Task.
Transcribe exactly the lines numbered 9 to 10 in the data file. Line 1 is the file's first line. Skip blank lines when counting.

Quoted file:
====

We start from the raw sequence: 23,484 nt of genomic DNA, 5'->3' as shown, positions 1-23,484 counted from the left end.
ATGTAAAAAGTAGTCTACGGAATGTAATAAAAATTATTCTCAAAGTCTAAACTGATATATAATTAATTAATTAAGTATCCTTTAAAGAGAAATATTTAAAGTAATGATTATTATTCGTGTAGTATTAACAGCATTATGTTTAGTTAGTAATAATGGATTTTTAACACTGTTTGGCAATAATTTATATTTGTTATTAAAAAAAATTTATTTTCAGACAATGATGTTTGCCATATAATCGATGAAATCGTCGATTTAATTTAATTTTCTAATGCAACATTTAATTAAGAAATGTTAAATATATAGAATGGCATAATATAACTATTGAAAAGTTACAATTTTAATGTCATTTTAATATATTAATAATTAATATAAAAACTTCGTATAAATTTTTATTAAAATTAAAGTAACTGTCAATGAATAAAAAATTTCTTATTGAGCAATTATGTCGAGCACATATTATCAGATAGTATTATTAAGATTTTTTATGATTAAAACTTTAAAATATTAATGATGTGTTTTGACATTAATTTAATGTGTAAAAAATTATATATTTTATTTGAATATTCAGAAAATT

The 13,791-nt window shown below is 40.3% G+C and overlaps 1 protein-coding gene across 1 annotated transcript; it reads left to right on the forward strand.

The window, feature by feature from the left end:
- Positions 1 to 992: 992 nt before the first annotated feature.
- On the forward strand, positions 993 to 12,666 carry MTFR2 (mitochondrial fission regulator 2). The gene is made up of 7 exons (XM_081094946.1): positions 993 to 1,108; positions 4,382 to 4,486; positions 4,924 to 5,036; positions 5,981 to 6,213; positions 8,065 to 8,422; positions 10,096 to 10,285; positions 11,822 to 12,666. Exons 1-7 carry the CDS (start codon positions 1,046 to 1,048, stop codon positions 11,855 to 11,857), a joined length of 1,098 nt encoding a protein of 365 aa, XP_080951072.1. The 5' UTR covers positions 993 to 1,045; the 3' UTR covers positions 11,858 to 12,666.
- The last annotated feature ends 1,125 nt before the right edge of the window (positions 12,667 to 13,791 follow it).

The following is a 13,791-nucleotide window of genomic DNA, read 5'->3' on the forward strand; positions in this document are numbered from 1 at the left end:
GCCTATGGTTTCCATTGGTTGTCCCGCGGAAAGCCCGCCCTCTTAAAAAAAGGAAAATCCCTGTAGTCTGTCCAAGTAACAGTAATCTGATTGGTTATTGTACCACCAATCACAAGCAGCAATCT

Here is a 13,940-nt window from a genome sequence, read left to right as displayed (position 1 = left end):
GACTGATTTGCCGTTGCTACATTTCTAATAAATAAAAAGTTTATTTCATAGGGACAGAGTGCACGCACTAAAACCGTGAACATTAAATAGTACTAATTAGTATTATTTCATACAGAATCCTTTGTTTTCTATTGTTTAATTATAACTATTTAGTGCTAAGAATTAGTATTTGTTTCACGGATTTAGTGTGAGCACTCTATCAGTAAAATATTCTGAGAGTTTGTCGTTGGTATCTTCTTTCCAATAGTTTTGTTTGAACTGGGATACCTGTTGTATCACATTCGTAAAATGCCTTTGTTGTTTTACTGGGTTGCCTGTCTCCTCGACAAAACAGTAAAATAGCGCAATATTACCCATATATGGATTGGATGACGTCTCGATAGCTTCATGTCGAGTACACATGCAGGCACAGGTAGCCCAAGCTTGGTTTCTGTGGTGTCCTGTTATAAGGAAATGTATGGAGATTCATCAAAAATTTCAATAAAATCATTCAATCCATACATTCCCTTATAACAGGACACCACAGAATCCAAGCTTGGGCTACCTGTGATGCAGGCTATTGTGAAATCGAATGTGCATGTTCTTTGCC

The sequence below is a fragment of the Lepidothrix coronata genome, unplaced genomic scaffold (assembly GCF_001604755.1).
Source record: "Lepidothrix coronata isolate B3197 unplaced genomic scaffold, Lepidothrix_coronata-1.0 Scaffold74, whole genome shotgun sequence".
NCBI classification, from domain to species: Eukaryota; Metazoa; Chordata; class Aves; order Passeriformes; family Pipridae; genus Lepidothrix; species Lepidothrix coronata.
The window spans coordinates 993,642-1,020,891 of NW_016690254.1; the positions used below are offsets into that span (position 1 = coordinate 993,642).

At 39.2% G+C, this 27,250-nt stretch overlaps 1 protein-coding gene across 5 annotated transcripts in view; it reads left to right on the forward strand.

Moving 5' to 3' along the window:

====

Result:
GCCTATGGTTTCCATTGGTTGTCCCGCGGAAAGCCCGCCCTCTTAAAAAAAGGAAAATCCCTGTAGTCTGTCCAAGTAACAGTAATCTGATTGGTTATTGTACCACCAATCACAAGCAGCAATCT

Here is a 13,940-nt window from a genome sequence, read left to right as displayed (position 1 = left end):